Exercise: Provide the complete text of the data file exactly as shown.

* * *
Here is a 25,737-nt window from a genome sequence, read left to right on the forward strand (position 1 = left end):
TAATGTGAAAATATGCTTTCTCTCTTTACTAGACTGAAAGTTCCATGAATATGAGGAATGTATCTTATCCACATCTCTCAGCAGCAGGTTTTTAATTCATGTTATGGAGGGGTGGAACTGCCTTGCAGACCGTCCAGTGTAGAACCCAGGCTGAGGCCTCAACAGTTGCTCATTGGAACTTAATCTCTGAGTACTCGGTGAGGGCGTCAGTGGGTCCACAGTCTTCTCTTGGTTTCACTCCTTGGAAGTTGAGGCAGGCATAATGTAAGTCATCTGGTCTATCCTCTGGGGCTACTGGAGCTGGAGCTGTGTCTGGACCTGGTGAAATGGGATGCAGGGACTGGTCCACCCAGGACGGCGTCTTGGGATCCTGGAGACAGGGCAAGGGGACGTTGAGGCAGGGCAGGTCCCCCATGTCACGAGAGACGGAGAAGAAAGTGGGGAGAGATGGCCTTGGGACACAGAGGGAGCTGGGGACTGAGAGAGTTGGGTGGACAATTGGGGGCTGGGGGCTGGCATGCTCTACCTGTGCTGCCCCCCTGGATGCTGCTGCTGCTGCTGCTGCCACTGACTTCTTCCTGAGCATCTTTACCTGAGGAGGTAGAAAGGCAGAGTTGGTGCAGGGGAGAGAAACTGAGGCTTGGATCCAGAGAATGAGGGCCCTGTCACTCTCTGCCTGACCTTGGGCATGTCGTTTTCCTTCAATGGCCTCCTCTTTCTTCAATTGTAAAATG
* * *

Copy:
Here is a 25,737-nt window from a genome sequence, read left to right on the forward strand (position 1 = left end):
TAATGTGAAAATATGCTTTCTCTCTTTACTAGACTGAAAGTTCCATGAATATGAGGAATGTATCTTATCCACATCTCTCAGCAGCAGGTTTTTAATTCATGTTATGGAGGGGTGGAACTGCCTTGCAGACCGTCCAGTGTAGAACCCAGGCTGAGGCCTCAACAGTTGCTCATTGGAACTTAATCTCTGAGTACTCGGTGAGGGCGTCAGTGGGTCCACAGTCTTCTCTTGGTTTCACTCCTTGGAAGTTGAGGCAGGCATAATGTAAGTCATCTGGTCTATCCTCTGGGGCTACTGGAGCTGGAGCTGTGTCTGGACCTGGTGAAATGGGATGCAGGGACTGGTCCACCCAGGACGGCGTCTTGGGATCCTGGAGACAGGGCAAGGGGACGTTGAGGCAGGGCAGGTCCCCCATGTCACGAGAGACGGAGAAGAAAGTGGGGAGAGATGGCCTTGGGACACAGAGGGAGCTGGGGACTGAGAGAGTTGGGTGGACAATTGGGGGCTGGGGGCTGGCATGCTCTACCTGTGCTGCCCCCCTGGATGCTGCTGCTGCTGCTGCTGCCACTGACTTCTTCCTGAGCATCTTTACCTGAGGAGGTAGAAAGGCAGAGTTGGTGCAGGGGAGAGAAACTGAGGCTTGGATCCAGAGAATGAGGGCCCTGTCACTCTCTGCCTGACCTTGGGCATGTCGTTTTCCTTCAATGGCCTCCTCTTTCTTCAATTGTAAAATG